12) Helmholtz was a ________ whose work included the insight that ________. a) structuralist; perception involves unconscious inferences about incoming stimuli b) structuralist; consciousness is complex, but composed of simple elements that can be analyzed through introspection. c) psychophysicist; perception involves unconscious inferences about incoming stimuli d) psychophysicist; consciousness is complex, but composed of simple elements that can be analyzed through introspection. Answer: c Diff: 2 Page Ref: 8 13) Which psychophysicist’s major contribution was to demonstrate that the relationship between incoming stimuli and corresponding perceptions was not one-to-one? a) Fechner b) Helmholtz c) Wundt d) Titchener Answer: a Diff: 1 Page Ref: 7-8 14) Who established the first psychological laboratory in Leipzig, Germany? a) Titchener b) Fechner c) Watson d) Wundt Answer: d Diff: 1 Page Ref: 9 15) According to structuralists. consciousness includes three basic categories of experience. Which of these is NOT one of those categories? a) sensations b) motives c) feelings d) images Answer: b Diff: 1 Page Ref: 9 16) The name "structuralism" was coined by: a) Titchener b) Wundt c) James d) Ebbinghaus Answer: a Diff: 1 Page Ref: 10 17) __________ refers to a procedure that requires a rigorous, and systematic self-report of the basic elements of an experience, and was the primary method used by __________. a) Schema analysis; Gestalt psychologists b) Savings; behaviorists c) Functional Reporting; functionalists d) Introspection; structuralists Answer: d Diff: 2 Page Ref: 10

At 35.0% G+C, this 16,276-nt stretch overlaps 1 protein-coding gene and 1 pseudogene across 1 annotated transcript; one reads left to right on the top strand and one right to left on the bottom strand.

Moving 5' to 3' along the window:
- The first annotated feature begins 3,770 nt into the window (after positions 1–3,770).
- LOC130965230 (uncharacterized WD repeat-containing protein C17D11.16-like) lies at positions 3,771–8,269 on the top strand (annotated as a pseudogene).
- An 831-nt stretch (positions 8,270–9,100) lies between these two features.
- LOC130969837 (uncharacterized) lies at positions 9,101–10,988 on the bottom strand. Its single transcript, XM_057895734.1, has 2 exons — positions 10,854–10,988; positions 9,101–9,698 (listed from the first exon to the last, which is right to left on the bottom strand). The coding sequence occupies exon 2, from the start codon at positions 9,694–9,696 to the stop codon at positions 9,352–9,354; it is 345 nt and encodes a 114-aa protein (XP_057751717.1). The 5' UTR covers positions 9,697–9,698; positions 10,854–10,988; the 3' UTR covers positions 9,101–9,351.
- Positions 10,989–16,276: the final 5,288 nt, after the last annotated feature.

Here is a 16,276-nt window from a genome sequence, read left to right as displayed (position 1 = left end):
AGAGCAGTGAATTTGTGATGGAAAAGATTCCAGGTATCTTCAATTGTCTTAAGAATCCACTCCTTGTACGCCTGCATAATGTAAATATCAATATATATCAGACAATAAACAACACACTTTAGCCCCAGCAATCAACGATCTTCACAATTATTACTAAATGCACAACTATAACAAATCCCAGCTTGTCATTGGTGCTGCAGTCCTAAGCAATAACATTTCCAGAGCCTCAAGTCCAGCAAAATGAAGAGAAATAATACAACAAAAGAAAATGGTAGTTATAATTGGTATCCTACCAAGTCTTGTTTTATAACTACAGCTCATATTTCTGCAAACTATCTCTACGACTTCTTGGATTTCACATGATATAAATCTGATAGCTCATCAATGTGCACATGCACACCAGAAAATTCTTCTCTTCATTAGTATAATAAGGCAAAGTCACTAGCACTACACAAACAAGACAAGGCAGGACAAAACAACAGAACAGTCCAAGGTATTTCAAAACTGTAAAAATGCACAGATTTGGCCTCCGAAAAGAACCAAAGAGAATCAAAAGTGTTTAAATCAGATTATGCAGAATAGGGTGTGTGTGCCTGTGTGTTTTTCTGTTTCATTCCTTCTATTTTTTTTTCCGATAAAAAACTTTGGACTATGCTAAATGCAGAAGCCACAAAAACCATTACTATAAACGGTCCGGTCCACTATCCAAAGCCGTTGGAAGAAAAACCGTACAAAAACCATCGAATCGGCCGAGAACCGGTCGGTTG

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Chapter 1 An Introduction to Cognition

18) Who wrote Principles of Psychology, a book that reads like a “what’s what” of the study of cognition? a) James b) Titchener c) Wundt d) Watson Answer: A Diff: 1 Page Ref: 10 19) Consider the emotion of anger; which of these questions would be of most interest to a functionalist? a) What is the purpose of anger? b) What is the conscious experience of anger like? c) What are the behaviors of an angry person? d) What happens in the brain during fits of anger? Answer: a Diff: 3 Page Ref: 10 20) The scientific perspective known as behaviorism was established by: a) John Watson b) William James c) Edwin C. Tolman d) B.F. Skinner Answer: a Diff: 1 Page Ref: 10 21) Mind and behavior can be conceptualized as an "S", an "R", and with a black box in between The behaviorists were interested in: a) The S's only b) The R's only c) S's and R's d) the black box Answer: c Diff: 2 Page Ref: 11 22) In studying memory, what did Ebbinghaus study long lists of? a) lines from poems b) book titles c) nonsense syllables d) single syllable words Answer: c Diff: 1 Page Ref: 12 23) The forgetting curve, as mapped out by Ebbinghaus, demonstrates that material is forgotten: a) very slowly at first, then at a very rapid rate b) rapidly at first, then at a very slow steady rat c) at a fairly constant rate over time d) only if there is interference Answer: b Diff: 2 Page Ref: 12